As humans, we are social animals. One consequence of this is the potential to be uncomfortable or anxious around other people. Some people are born with this tendency and labeled “shy”: these children tend to be more inhibited and fearful around people they don’t know well. If shy children are adequately encouraged and supported when they are young, they often outgrow their shyness.
Adolescence is another difficult time in life for self-consciousness and discomfort with oneself. How well one fits into their peer group is of tantamount importance and affects adolescents’ growing sense of self. If all goes well, the adolescent grows into a self-confident and mature adult.
Early adulthood is the most typical time in life that people develop anxiety. Being an adult presents new stresses that people may lack adequate coping skills to deal with. Severe anxiety states may develop, along with the fear of other people noticing that anxiety. Sometimes this develops into social anxiety, which is characterized by fears of feeling embarrassed or humiliated around other people. Underlying this is the fear of being seen as weak, defective, or somehow not okay in the eyes of other people. Underlying this fear is shame.
Shame is a feeling of being flawed or unacceptable in some way. Sometimes this feeling is very vague, with people not knowing where their discomfort is coming from. Author John Bradshaw elaborates: “Guilt is the experience that you made a mistake, while shame is the experience that you are a mistake.”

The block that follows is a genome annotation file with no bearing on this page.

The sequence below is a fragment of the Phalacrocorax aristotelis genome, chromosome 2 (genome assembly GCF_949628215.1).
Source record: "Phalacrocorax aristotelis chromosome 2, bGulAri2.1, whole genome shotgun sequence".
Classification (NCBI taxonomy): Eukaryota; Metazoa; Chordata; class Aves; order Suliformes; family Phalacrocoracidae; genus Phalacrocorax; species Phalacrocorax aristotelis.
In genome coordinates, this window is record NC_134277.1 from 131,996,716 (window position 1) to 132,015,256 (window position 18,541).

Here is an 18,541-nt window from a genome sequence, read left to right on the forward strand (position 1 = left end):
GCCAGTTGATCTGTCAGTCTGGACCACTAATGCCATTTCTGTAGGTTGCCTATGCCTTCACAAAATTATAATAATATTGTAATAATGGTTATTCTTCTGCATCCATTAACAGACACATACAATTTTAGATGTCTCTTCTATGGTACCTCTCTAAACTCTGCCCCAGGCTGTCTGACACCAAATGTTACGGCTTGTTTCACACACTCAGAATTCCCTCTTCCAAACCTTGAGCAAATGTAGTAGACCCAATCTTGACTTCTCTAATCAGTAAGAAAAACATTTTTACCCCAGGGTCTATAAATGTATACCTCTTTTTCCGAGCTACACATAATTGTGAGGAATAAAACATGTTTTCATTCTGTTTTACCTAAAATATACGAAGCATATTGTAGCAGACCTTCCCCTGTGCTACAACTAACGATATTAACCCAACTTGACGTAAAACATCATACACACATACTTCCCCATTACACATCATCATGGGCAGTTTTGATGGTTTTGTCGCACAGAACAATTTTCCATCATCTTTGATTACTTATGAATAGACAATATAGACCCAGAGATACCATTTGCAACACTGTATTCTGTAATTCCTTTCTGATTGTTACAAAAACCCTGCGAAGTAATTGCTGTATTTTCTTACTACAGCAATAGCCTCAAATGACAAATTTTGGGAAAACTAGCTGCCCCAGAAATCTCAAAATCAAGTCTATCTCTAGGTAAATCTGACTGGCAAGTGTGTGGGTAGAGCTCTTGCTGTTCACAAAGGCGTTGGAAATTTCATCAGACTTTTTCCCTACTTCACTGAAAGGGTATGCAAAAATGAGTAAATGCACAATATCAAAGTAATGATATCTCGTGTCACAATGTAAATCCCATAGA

Early in life, shaming experiences happen in one’s family, in school, and among peers. Shame has the adaptive function of guiding us to conform to the ethics, morals, and rules of our environment. However, negative shameful experiences cause us to feel hopeless and inadequate, and sometimes lead to depression. Generally, there are certain areas in which an individual feels lacking or flawed: personal attractiveness, intelligence, competence, and lovability are common themes.
It is almost impossible to get through childhood and adolescence without experiencing at least a few shaming experiences. It is helpful to be aware of one’s areas of shame because shame very much influences how we interact with the world. Avoidance of meeting people is a typical response of someone with social anxiety. Dependence on alcohol and drugs may also be used to numb the anxiety. For others, criticizing or ridiculing others in order to make oneself feel less inferior is another strategy. Clearly, these strategies can have very negative consequences in one’s life.
If you think that shame may influence some of your difficulties, working to transform the underlying beliefs that live inside you may be a good idea. You can continue to read about shame in books like John Bradshaw’s, talk to supportive friends, or see a counselor or therapist.
© Copyright 2010 by By Evelyn Goodman, Psy.D, LMFT, therapist in Culver City, California. All Rights Reserved. Permission to publish granted to GoodTherapy.org.
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